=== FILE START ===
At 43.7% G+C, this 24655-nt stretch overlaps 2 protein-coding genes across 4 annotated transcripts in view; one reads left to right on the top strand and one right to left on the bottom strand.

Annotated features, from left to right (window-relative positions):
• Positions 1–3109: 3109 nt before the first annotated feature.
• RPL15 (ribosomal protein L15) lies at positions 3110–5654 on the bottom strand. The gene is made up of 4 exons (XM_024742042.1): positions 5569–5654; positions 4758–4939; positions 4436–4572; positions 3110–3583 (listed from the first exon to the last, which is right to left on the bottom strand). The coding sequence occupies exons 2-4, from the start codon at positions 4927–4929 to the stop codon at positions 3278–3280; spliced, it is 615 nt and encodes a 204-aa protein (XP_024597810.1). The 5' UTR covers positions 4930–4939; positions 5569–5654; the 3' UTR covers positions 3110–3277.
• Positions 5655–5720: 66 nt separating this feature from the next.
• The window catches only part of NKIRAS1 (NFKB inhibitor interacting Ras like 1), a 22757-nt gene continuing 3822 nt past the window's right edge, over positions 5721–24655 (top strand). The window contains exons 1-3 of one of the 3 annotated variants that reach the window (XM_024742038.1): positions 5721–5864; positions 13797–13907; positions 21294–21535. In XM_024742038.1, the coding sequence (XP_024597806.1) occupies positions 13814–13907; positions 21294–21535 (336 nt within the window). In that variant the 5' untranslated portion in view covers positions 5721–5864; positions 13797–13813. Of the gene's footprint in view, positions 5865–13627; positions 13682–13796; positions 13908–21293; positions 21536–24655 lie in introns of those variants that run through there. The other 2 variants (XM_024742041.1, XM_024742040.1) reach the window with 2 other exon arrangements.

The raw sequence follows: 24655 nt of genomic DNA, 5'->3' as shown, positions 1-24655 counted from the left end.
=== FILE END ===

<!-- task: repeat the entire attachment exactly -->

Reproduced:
At 43.7% G+C, this 24655-nt stretch overlaps 2 protein-coding genes across 4 annotated transcripts in view; one reads left to right on the top strand and one right to left on the bottom strand.

Annotated features, from left to right (window-relative positions):
• Positions 1–3109: 3109 nt before the first annotated feature.
• RPL15 (ribosomal protein L15) lies at positions 3110–5654 on the bottom strand. The gene is made up of 4 exons (XM_024742042.1): positions 5569–5654; positions 4758–4939; positions 4436–4572; positions 3110–3583 (listed from the first exon to the last, which is right to left on the bottom strand). The coding sequence occupies exons 2-4, from the start codon at positions 4927–4929 to the stop codon at positions 3278–3280; spliced, it is 615 nt and encodes a 204-aa protein (XP_024597810.1). The 5' UTR covers positions 4930–4939; positions 5569–5654; the 3' UTR covers positions 3110–3277.
• Positions 5655–5720: 66 nt separating this feature from the next.
• The window catches only part of NKIRAS1 (NFKB inhibitor interacting Ras like 1), a 22757-nt gene continuing 3822 nt past the window's right edge, over positions 5721–24655 (top strand). The window contains exons 1-3 of one of the 3 annotated variants that reach the window (XM_024742038.1): positions 5721–5864; positions 13797–13907; positions 21294–21535. In XM_024742038.1, the coding sequence (XP_024597806.1) occupies positions 13814–13907; positions 21294–21535 (336 nt within the window). In that variant the 5' untranslated portion in view covers positions 5721–5864; positions 13797–13813. Of the gene's footprint in view, positions 5865–13627; positions 13682–13796; positions 13908–21293; positions 21536–24655 lie in introns of those variants that run through there. The other 2 variants (XM_024742041.1, XM_024742040.1) reach the window with 2 other exon arrangements.

The raw sequence follows: 24655 nt of genomic DNA, 5'->3' as shown, positions 1-24655 counted from the left end.